Wednesday, August 20, 2014


It’s the ‘other half’ of Chinese votes Hadi is after. 
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Raggie Jessy
This past few weeks, we witnessed many an expert proffering forecasts with strokes of ingenuity that put a myriad of spins on Selangor’s state of affairs. Prominent lawyers partook in the free for all, offering analyses that numbered as many as there were interpreters. All said and done, the essence to Selangor’s power tussle has been gravely misrepresented, either in deliberation or simply due to the pursuance of fame by pundit wannabes.
I chose to remain relatively silent on the issue; there wasn’t much left to be said. But before drawing the punch line in my last article, I hinted of mediations between Khalid and disgruntled Pakatan assemblymen who were anticipating manoeuvres towards checkmating Anwar. As much as that seems off-the-wall, such are talks that Anwar may yet be in for an inconvenient surprise.
But perhaps, we’ll thrash out prospects by asking ourselves the right questions:
1. Has PAS lost its Appeal?
Yes, it has.
While some within the party’s leadership got waylaid by a conniving band of PKR and DAP tricksters into compliance, many aren’t aware why Hadi eventually traded his support for Khalid with Azizah, or for that matter, Azmin. But to anticipate PAS’s proliferation is to understand the Chinese electorate within a Malaysian context. All said, much of what I dwell on henceforth has been published some months back.
Now, the British left us with a shitload of social issues by devising economic polarity, which they knew would burgeon into an inevitable crisis of sorts. Mahathir, who took over the reins of government from Hussein Onn, advocated a Malaysian race within the framework of the social contract. For a time, there seemed to be peace and stability, but for a time only.
Mahathir’s successor, Abdullah Badawi, went on to experiment with an idealistic variant of liberalism as he granted leeway to local media, a move he probably perceived would resonate well with an electorate weary of Mahathirism. But his gesture merely unlocked doors towards abuse of liberties, delivering Kit Siang an opportunity to infuse social media with his band of vile cybertroopers who distorted truth with confabulations and ambiguity that shrouded public perception on many levels. Seven years on, and Kit Siang has turned enough lies into adages that has the Chinese up in arms against UMNO.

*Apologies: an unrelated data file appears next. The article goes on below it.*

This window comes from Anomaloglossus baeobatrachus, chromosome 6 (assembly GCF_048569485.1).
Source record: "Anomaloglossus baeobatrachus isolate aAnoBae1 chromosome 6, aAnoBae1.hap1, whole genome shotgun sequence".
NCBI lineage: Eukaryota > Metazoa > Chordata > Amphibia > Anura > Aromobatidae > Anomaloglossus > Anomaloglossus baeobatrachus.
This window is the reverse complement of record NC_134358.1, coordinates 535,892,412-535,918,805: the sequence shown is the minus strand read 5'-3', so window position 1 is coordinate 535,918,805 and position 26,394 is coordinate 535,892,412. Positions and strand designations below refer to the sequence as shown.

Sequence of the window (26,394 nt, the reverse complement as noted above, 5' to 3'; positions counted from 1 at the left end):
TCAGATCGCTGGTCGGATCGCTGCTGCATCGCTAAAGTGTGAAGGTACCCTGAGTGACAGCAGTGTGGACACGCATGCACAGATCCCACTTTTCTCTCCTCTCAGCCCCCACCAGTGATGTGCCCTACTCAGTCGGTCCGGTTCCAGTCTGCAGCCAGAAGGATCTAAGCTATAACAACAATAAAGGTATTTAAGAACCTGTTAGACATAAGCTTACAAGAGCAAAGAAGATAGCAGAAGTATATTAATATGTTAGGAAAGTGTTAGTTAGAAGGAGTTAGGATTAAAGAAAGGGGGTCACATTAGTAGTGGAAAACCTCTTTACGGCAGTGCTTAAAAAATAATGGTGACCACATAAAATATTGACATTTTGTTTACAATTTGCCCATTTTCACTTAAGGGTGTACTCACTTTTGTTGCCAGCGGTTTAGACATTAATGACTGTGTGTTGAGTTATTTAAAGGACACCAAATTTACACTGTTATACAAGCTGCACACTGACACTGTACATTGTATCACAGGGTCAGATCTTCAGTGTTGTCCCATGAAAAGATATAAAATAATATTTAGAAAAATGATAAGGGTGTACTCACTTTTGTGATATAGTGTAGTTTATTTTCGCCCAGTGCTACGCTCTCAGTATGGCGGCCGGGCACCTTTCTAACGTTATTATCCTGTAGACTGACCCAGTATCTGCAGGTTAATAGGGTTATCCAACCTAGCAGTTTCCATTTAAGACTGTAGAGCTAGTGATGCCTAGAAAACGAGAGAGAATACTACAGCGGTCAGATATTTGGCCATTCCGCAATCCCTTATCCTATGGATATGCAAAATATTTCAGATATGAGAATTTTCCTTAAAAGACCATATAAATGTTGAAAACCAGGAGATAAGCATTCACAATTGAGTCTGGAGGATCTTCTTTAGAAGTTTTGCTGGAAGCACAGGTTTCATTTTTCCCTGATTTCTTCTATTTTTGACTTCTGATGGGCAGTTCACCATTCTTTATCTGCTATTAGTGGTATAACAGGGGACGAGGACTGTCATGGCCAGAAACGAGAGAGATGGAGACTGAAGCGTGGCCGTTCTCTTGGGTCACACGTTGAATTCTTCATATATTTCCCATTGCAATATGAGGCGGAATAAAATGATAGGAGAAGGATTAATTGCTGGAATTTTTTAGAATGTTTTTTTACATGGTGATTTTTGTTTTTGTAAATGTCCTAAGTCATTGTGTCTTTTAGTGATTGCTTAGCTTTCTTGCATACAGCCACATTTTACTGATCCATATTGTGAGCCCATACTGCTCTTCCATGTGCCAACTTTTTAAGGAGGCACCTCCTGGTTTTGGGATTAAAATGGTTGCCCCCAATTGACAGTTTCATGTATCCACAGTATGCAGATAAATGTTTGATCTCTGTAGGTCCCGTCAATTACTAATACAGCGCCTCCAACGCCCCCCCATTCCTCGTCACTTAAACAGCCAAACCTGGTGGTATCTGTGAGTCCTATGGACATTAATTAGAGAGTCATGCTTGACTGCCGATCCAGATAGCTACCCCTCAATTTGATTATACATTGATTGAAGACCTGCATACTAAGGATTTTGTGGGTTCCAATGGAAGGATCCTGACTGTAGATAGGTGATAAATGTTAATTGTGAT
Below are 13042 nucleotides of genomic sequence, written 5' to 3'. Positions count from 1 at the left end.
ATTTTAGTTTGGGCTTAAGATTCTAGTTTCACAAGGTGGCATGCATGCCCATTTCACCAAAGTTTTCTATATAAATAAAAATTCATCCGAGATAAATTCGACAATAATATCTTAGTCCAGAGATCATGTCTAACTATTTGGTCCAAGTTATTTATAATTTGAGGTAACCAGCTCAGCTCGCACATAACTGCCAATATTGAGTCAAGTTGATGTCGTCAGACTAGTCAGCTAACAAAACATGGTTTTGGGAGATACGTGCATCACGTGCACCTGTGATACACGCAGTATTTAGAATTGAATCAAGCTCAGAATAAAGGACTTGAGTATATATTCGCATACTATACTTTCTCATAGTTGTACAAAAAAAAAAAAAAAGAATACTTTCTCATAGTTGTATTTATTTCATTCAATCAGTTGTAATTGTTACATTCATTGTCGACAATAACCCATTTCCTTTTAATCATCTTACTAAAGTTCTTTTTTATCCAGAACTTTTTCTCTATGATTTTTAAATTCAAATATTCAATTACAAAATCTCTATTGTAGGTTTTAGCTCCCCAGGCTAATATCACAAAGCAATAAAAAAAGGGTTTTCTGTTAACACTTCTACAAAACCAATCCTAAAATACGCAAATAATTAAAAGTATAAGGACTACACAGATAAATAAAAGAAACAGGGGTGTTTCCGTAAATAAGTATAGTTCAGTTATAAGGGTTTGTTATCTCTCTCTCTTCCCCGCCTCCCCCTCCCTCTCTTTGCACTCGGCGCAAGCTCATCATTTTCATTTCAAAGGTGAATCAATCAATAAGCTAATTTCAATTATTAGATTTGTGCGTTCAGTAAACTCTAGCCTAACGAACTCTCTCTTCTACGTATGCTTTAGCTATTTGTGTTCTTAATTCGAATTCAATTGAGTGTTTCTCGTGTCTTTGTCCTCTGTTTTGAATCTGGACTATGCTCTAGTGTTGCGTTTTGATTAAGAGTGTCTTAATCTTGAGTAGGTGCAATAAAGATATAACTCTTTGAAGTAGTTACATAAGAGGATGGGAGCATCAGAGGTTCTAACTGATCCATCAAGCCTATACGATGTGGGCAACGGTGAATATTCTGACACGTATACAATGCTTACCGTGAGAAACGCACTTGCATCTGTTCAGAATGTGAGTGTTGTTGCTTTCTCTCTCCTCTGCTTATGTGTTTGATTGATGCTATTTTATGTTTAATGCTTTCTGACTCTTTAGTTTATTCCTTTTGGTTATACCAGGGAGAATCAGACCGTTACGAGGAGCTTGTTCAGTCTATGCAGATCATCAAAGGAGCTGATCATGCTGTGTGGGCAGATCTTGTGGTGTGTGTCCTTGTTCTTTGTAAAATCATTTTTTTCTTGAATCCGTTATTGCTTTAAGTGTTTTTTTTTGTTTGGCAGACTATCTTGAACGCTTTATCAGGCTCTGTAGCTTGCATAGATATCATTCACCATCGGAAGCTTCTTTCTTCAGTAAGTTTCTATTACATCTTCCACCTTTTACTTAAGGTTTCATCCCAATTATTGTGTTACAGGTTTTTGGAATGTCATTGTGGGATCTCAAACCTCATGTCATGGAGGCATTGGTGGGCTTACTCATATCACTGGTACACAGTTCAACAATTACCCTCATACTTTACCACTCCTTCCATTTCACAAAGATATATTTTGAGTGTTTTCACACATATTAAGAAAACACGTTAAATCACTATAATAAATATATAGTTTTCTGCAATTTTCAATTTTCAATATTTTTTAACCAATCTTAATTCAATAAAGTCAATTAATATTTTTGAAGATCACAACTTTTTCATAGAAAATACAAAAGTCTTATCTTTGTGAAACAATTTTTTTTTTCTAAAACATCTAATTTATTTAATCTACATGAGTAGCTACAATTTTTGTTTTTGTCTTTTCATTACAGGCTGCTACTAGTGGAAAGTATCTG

But DAP never made strides before 2008; its roller-coaster political ride included a face-off with Lim Chong Eu’s GERAKAN in 1968, where a young Kit Siang failed miserably in his bid to springboard his political career from Serdang while he played down the Malays and the social contract. But his racist slants redefined communal articles of faith irrevocably, severely impairing prospects of racial unification on a nationalistic scale. This became evident in commerce, when, despite a Chinese eclipse, the community feverishly clung on to their portion of the pie, wanting more as they set aside nation building in favour of capitalistic gains.
Anwar’s sacking from UMNO presented to Kit Siang a breather in turning the tables to his favour, drawing in Chinese youth on the pretext of ‘reformasi’. The next generation of adulterated Chinese weren’t really enticed by Anwar’s charisma, nor did they give two hoots to his sodomy convictions. No, they cashed in on Kit Siang’s Irish bull and envisioned a government that was rid off BN and particularly, UMNO, who they believed would never loosen its grip on Malay rights. And they believed Kit Siang to be the guy to pull it off. A DAP-Anwar marriage in 2004 was enough to convince GERAKAN advocates that the grass was truly greener in Kit Siang’s backyard.
That’s right; it was Anwar all along, and not PKR, who played Pipe Piper and drove in Chinese by the hordes into a stream of deception. Anwar was to Pakatan Rakyat what the Sultan is to Selangor; people merely listened to Kit Siang because he had his hands firmly clutched on Anwar’s shoulder. But the PKR de-facto leader has since lost his appeal, and has gradually been relegated a sitting duck for Pakatan Rakyat dissenters to vent their frustrations on.
Now, Hadi had read the writings on the wall; he was well aware of Anwar’s dwindling support from an increasingly cheesed off electorate. Anwar’s goose got simmered in Kajang, when he failed to muster numbers capable of resonating with his 505 rallies. Such were sentiments that Wan Azizah was pegged several notches beneath her predecessor (Lee Chin Cheh), an ordinary PKR member, who managed a chunkier majority back in 2013. Though victorious, the PKR president set Pakatan Rakyat several years back, with results pointing towards a Chinese swing back to MCA. In the event of snap elections, Selangorians are likely to turn up the heat several notches beyond allowable limits to roast Anwar’s goose.